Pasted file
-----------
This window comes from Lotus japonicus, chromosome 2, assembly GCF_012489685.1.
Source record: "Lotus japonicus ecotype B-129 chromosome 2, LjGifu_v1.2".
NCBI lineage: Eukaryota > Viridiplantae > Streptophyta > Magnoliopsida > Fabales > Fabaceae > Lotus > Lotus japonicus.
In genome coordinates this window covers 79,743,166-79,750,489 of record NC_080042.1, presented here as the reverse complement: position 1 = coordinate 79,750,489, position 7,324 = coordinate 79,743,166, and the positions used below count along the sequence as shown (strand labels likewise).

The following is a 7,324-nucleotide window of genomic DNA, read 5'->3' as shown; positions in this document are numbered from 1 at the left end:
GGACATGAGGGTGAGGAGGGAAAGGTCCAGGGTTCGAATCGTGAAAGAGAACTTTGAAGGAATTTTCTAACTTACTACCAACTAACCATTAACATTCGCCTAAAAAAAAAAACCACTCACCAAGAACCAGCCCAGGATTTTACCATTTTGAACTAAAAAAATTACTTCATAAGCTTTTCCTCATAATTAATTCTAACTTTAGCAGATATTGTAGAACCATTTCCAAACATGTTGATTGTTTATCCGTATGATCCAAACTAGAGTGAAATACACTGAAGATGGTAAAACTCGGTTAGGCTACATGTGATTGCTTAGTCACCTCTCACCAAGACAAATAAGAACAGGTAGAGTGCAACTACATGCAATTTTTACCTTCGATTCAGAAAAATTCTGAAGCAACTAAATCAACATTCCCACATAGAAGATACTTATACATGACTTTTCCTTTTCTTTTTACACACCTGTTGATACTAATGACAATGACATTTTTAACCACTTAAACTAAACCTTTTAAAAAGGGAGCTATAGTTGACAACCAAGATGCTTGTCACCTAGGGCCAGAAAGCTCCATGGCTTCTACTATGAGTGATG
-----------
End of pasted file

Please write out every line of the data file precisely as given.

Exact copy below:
This window comes from Lotus japonicus, chromosome 2, assembly GCF_012489685.1.
Source record: "Lotus japonicus ecotype B-129 chromosome 2, LjGifu_v1.2".
NCBI lineage: Eukaryota > Viridiplantae > Streptophyta > Magnoliopsida > Fabales > Fabaceae > Lotus > Lotus japonicus.
In genome coordinates this window covers 79,743,166-79,750,489 of record NC_080042.1, presented here as the reverse complement: position 1 = coordinate 79,750,489, position 7,324 = coordinate 79,743,166, and the positions used below count along the sequence as shown (strand labels likewise).

The following is a 7,324-nucleotide window of genomic DNA, read 5'->3' as shown; positions in this document are numbered from 1 at the left end:
GGACATGAGGGTGAGGAGGGAAAGGTCCAGGGTTCGAATCGTGAAAGAGAACTTTGAAGGAATTTTCTAACTTACTACCAACTAACCATTAACATTCGCCTAAAAAAAAAAACCACTCACCAAGAACCAGCCCAGGATTTTACCATTTTGAACTAAAAAAATTACTTCATAAGCTTTTCCTCATAATTAATTCTAACTTTAGCAGATATTGTAGAACCATTTCCAAACATGTTGATTGTTTATCCGTATGATCCAAACTAGAGTGAAATACACTGAAGATGGTAAAACTCGGTTAGGCTACATGTGATTGCTTAGTCACCTCTCACCAAGACAAATAAGAACAGGTAGAGTGCAACTACATGCAATTTTTACCTTCGATTCAGAAAAATTCTGAAGCAACTAAATCAACATTCCCACATAGAAGATACTTATACATGACTTTTCCTTTTCTTTTTACACACCTGTTGATACTAATGACAATGACATTTTTAACCACTTAAACTAAACCTTTTAAAAAGGGAGCTATAGTTGACAACCAAGATGCTTGTCACCTAGGGCCAGAAAGCTCCATGGCTTCTACTATGAGTGATG